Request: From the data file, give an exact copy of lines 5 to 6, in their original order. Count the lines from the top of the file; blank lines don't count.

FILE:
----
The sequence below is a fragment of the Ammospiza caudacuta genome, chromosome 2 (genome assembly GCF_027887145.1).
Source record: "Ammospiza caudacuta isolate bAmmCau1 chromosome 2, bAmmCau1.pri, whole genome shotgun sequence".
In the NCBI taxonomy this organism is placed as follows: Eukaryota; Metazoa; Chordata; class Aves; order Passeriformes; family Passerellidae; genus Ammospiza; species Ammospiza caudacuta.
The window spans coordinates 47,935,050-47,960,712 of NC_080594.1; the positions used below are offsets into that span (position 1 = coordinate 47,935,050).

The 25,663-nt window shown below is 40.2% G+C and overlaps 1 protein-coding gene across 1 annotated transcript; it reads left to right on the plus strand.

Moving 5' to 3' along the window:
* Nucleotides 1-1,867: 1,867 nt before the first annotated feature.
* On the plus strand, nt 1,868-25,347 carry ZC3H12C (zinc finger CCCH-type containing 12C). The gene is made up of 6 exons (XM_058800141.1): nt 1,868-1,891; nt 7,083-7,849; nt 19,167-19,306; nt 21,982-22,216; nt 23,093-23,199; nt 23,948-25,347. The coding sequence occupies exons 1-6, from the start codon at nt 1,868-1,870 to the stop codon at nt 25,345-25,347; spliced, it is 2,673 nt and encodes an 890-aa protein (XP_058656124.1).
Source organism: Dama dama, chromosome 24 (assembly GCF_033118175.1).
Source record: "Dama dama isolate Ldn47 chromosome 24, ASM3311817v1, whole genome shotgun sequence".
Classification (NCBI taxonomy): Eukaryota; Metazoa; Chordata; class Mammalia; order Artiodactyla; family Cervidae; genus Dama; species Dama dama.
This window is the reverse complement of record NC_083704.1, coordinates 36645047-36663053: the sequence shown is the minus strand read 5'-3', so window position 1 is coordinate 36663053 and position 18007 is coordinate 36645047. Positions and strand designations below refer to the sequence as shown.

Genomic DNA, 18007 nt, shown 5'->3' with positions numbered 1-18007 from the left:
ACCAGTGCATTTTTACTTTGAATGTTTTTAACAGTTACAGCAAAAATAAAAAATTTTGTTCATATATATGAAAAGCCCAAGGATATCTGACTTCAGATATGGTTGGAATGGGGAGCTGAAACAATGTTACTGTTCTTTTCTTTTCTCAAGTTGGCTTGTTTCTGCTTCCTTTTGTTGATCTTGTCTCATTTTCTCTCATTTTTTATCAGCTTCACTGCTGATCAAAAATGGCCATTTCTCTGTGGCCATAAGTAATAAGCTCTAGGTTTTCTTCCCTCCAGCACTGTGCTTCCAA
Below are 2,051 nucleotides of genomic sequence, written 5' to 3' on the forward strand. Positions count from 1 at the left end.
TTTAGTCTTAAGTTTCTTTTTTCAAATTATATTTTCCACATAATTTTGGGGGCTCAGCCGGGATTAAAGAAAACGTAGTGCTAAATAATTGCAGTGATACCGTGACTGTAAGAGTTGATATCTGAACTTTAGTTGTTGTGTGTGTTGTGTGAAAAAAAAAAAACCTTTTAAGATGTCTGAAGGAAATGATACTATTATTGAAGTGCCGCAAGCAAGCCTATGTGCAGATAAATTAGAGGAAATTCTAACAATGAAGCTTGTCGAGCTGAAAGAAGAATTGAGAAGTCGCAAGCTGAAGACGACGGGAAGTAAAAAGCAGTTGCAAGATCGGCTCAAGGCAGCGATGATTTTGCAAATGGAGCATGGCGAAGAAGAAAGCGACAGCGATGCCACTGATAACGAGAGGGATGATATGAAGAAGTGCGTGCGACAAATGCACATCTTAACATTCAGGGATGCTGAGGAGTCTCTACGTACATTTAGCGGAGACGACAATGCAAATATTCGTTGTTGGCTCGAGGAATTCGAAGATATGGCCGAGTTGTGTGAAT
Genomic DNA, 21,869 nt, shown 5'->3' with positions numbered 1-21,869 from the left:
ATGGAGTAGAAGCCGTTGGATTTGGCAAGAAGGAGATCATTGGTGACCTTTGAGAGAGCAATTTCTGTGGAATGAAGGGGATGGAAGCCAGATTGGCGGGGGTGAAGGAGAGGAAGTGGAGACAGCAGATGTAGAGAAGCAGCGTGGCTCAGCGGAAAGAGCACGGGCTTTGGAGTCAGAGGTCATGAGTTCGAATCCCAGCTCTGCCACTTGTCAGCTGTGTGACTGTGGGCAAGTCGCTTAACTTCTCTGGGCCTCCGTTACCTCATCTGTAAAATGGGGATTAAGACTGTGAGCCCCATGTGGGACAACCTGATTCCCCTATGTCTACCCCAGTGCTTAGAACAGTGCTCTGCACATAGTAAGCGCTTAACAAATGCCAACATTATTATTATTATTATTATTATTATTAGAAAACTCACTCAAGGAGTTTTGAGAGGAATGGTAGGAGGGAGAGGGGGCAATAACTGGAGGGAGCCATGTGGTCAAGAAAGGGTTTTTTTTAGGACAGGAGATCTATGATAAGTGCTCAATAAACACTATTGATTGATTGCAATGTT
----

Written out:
The 25,663-nt window shown below is 40.2% G+C and overlaps 1 protein-coding gene across 1 annotated transcript; it reads left to right on the plus strand.

Moving 5' to 3' along the window: